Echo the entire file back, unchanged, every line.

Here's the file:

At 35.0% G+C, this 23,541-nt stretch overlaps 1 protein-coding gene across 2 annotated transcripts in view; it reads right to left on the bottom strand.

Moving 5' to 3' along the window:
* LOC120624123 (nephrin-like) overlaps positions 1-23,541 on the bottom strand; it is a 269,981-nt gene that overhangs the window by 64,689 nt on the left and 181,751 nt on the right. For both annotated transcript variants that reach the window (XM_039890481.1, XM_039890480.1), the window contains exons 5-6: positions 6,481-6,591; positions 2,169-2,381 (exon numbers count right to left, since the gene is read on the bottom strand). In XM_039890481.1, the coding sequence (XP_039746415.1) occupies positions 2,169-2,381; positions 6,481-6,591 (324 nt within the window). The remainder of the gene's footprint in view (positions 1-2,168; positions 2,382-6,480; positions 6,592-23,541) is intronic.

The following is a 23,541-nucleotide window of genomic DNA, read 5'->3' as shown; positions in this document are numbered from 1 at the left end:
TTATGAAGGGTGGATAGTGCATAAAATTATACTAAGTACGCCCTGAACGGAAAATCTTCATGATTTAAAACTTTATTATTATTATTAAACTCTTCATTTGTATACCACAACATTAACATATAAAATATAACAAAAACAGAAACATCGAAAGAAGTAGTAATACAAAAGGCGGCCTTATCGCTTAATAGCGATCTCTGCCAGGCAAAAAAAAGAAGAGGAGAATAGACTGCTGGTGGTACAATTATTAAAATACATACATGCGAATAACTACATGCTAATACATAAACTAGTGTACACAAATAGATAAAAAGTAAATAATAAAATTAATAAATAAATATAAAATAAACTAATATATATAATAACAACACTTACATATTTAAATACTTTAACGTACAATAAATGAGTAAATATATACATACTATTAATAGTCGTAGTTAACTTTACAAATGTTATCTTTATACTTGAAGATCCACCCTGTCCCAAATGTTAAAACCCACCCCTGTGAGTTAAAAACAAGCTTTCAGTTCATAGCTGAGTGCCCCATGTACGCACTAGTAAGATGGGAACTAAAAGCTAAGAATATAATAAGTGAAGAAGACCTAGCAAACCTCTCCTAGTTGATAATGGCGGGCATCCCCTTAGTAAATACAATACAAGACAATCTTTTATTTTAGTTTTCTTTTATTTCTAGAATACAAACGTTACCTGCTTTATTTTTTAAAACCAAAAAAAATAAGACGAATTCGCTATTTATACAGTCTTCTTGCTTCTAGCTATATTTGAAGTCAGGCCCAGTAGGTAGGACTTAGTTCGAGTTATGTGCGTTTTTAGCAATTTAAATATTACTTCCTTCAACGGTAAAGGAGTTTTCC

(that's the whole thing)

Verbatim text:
At 35.0% G+C, this 23,541-nt stretch overlaps 1 protein-coding gene across 2 annotated transcripts in view; it reads right to left on the bottom strand.

Moving 5' to 3' along the window:
* LOC120624123 (nephrin-like) overlaps positions 1-23,541 on the bottom strand; it is a 269,981-nt gene that overhangs the window by 64,689 nt on the left and 181,751 nt on the right. For both annotated transcript variants that reach the window (XM_039890481.1, XM_039890480.1), the window contains exons 5-6: positions 6,481-6,591; positions 2,169-2,381 (exon numbers count right to left, since the gene is read on the bottom strand). In XM_039890481.1, the coding sequence (XP_039746415.1) occupies positions 2,169-2,381; positions 6,481-6,591 (324 nt within the window). The remainder of the gene's footprint in view (positions 1-2,168; positions 2,382-6,480; positions 6,592-23,541) is intronic.

The following is a 23,541-nucleotide window of genomic DNA, read 5'->3' as shown; positions in this document are numbered from 1 at the left end:
TTATGAAGGGTGGATAGTGCATAAAATTATACTAAGTACGCCCTGAACGGAAAATCTTCATGATTTAAAACTTTATTATTATTATTAAACTCTTCATTTGTATACCACAACATTAACATATAAAATATAACAAAAACAGAAACATCGAAAGAAGTAGTAATACAAAAGGCGGCCTTATCGCTTAATAGCGATCTCTGCCAGGCAAAAAAAAGAAGAGGAGAATAGACTGCTGGTGGTACAATTATTAAAATACATACATGCGAATAACTACATGCTAATACATAAACTAGTGTACACAAATAGATAAAAAGTAAATAATAAAATTAATAAATAAATATAAAATAAACTAATATATATAATAACAACACTTACATATTTAAATACTTTAACGTACAATAAATGAGTAAATATATACATACTATTAATAGTCGTAGTTAACTTTACAAATGTTATCTTTATACTTGAAGATCCACCCTGTCCCAAATGTTAAAACCCACCCCTGTGAGTTAAAAACAAGCTTTCAGTTCATAGCTGAGTGCCCCATGTACGCACTAGTAAGATGGGAACTAAAAGCTAAGAATATAATAAGTGAAGAAGACCTAGCAAACCTCTCCTAGTTGATAATGGCGGGCATCCCCTTAGTAAATACAATACAAGACAATCTTTTATTTTAGTTTTCTTTTATTTCTAGAATACAAACGTTACCTGCTTTATTTTTTAAAACCAAAAAAAATAAGACGAATTCGCTATTTATACAGTCTTCTTGCTTCTAGCTATATTTGAAGTCAGGCCCAGTAGGTAGGACTTAGTTCGAGTTATGTGCGTTTTTAGCAATTTAAATATTACTTCCTTCAACGGTAAAGGAGTTTTCC